IanOji's writeup is not entirely accurate.
The concept of mono no aware has been translated by the scholars of japanese literature as "exclamation of sympathy or distress" (Arthur Waley), "the pity of things" (Ivan Morris), and "the sad transience of things" (Stephen Shaw), among others. The concept of the transience of the world is a fundamental principle of Buddhism, which was gaining traction in the Heian period (from which the concept of mono no aware originates)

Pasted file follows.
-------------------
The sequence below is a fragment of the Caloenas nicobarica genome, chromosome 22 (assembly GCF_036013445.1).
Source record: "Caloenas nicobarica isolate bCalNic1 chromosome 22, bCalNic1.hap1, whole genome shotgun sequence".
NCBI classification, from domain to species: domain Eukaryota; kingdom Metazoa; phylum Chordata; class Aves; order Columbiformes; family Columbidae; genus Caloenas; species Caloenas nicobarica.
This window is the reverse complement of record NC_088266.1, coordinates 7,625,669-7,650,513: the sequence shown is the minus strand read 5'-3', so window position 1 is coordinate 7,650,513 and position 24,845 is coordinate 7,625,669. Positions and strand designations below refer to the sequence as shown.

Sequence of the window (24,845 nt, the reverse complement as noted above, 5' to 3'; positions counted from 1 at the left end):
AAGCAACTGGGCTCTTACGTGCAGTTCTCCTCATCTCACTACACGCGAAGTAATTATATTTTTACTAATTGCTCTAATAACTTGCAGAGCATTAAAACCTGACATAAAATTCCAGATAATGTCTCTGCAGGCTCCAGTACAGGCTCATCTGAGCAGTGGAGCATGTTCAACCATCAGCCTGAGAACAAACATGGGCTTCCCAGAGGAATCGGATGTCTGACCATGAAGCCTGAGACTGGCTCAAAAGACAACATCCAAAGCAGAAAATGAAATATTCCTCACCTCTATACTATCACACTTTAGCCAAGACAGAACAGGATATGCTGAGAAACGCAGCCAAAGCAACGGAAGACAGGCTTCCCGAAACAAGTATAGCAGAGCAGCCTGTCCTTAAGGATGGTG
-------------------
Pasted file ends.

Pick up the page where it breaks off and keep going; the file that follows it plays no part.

So where does the concept of "sadness" or "pity" come from? Mono no aware, in japanese, is written
物の哀れ. Using the kanji "哀", we see that the reading for "aware" (roughly pronounced ah-wa-rey) is not the verb 'au' but an adjectival noun meaning "helplessness, pathos, pity, sorrow, compassion".
While the literal meaning of the phrase is not difficult to understand, the phrase's "untranslatable" nature is a result of the cultural nuances it evokes.